A popular Vernon business could eventually close because of the rising cost of water.
Hillview Golf has seen its water rates climb about 300 per cent since 2011 and a further 15 per cent hike is anticipated in 2015.
“It’s not viable now. The last three increases have come out of my wage,” said Jim Atmore, who owns the 18-hole golf course with his wife Pam.
“If we can’t source our own water through a well, by 2017, it (business) will be virtually unsustainable.”
Through the Regional District of North Okanagan’s Greater Vernon Water utility, commercial rates for Hillview Golf have climbed from 26 to 75 cents per cubic metre since 2011.
“If the rates were frozen, I could probably survive for five or 10 years. If not, we will have to look at a different use for the land,” said Atmore. “If I could get the agricultural rate returned (switched to commercial in 2004), Hillview would stay in business for another 30 years.”
A hydrologist has been consulted to see if a well could provide sufficient irrigation water and the City of Vernon’s treated waste water is unavailable.
“We’ve done everything we can to limit water use but we cannot cut back anymore because if you can’t keep the course playable, who wants to play it?” said Atmore.
“If I shut this down, I’ve lost 30 years of my life.”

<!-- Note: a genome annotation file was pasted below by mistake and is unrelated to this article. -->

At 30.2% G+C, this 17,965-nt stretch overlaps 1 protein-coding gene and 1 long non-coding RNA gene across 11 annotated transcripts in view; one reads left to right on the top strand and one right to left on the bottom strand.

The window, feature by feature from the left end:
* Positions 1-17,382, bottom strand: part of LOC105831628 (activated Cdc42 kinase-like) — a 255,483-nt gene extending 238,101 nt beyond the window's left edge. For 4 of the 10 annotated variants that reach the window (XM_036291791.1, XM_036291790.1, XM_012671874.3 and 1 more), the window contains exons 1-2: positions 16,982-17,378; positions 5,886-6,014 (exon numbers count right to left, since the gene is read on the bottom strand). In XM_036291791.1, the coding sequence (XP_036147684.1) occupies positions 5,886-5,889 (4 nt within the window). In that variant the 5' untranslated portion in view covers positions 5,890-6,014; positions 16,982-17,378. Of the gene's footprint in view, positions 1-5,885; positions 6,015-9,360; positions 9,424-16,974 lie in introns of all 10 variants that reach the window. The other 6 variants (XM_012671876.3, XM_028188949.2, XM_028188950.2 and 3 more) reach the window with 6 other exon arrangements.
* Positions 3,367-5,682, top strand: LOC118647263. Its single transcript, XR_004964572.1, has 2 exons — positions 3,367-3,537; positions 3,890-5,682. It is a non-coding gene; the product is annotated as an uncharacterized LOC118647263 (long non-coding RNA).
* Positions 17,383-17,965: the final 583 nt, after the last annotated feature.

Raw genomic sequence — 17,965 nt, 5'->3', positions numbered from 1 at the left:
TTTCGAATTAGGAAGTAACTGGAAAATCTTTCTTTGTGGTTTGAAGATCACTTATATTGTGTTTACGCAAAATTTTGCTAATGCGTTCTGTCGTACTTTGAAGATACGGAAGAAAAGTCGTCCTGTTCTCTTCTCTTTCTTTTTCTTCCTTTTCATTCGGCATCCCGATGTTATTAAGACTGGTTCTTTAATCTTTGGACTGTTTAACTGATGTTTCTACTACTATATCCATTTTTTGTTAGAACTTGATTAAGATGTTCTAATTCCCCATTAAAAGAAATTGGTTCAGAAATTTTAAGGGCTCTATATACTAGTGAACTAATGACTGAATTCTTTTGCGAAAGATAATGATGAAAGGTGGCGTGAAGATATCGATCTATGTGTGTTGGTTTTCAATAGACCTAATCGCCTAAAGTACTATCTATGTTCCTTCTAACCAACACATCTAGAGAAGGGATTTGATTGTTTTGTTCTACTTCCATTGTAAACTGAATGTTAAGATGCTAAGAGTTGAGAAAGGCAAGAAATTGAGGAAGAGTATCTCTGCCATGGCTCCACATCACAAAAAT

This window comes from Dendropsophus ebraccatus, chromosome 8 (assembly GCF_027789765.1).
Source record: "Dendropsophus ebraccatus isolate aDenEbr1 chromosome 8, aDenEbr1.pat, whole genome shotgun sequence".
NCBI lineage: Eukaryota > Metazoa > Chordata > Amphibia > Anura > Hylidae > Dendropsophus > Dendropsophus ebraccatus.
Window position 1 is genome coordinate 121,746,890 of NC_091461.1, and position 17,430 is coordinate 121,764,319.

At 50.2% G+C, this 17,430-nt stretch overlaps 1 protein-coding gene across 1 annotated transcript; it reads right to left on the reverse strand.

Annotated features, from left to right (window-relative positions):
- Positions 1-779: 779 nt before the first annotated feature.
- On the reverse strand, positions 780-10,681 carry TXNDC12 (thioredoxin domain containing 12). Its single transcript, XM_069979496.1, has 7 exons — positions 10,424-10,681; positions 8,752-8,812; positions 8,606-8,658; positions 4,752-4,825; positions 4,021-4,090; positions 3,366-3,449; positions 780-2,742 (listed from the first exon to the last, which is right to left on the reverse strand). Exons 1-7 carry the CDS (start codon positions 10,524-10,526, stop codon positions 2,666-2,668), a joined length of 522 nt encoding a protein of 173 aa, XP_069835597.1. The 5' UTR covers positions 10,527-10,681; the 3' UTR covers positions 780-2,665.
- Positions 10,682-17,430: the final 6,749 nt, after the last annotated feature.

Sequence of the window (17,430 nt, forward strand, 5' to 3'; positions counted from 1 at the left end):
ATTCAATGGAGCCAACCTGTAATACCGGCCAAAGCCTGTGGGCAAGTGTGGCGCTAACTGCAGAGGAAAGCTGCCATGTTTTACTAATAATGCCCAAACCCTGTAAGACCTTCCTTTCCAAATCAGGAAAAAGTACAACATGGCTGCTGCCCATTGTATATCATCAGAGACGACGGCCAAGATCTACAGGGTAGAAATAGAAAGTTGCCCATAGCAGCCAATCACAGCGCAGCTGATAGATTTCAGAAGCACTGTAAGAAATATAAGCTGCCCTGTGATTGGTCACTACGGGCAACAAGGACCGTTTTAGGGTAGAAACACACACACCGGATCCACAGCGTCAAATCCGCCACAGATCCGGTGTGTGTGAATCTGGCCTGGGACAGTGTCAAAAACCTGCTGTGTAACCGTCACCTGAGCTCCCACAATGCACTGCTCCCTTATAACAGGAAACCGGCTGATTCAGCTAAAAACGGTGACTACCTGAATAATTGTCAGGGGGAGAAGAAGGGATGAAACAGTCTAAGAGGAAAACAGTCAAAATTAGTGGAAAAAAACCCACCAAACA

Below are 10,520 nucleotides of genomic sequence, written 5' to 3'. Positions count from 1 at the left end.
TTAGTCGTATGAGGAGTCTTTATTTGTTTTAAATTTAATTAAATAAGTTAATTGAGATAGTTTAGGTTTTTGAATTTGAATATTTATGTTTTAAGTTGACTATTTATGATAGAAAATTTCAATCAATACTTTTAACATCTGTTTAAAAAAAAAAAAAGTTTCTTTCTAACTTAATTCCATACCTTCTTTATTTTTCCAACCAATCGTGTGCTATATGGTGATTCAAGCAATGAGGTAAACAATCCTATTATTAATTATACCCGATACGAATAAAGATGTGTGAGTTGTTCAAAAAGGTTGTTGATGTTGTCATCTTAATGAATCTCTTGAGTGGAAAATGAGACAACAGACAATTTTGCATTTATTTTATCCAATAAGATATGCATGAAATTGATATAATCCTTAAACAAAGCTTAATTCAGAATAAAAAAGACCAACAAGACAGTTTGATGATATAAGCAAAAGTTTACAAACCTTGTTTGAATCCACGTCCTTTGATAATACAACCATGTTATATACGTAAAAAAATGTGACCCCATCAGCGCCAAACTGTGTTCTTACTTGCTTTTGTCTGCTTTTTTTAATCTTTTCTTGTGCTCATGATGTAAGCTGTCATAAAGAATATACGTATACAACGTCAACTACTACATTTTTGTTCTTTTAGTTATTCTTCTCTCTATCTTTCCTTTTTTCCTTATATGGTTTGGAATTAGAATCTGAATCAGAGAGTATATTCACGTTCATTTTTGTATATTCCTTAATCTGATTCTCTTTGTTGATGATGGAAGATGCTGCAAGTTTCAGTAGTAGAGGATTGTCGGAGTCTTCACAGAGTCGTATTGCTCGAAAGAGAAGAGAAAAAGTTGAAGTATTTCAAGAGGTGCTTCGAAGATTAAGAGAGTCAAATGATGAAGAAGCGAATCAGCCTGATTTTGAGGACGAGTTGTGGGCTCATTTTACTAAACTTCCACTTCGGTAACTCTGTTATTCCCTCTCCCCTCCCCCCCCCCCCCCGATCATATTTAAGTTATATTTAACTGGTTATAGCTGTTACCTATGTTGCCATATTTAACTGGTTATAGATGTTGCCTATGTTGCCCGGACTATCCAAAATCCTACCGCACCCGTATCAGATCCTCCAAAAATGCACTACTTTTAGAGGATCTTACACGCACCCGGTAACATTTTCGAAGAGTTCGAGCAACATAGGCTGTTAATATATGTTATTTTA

Increasing green fees to cover the water bill is not an option for Atmore.
“There’s a point where you (parent) stop taking your kids to hockey, the pool or anything else because of the cost,” he said.
The business employs 30 to 35 people.
“We have been in contact with other courses in the Interior and the Kootenays and even the Fraser Valley and we are already paying two to four times the cost of full-size or champion golf facilities,” said Atmore.
“But this is not just about Hillview Golf. Check the viability of other businesses that require water to operate. What is the future of our kids with the spray parks, swimming pool and water parks?”
RDNO has stated higher water rates are needed to meet provincial water quality requirements, but Atmore challenges that argument.
“Why is Vernon light years ahead of other communities’ standards? Go to any other community in the province, and they are paying less,” he said.
RDNO officials admit they have heard from businesses and residents about the cost of water.
“We know there are concerns about rates and we are doing a review before the next budget cycle,” said Juliette Cunningham, GVAC chairperson.
“There are requirements imposed by the Interior Health Authority and with the higher standards, we want to make sure we have safe water. You have to look at it in context and what it costs compared to other things we spend money on.”
Cunningham says there is a need for an equitable rate system.
“We can’t assist one business over another.”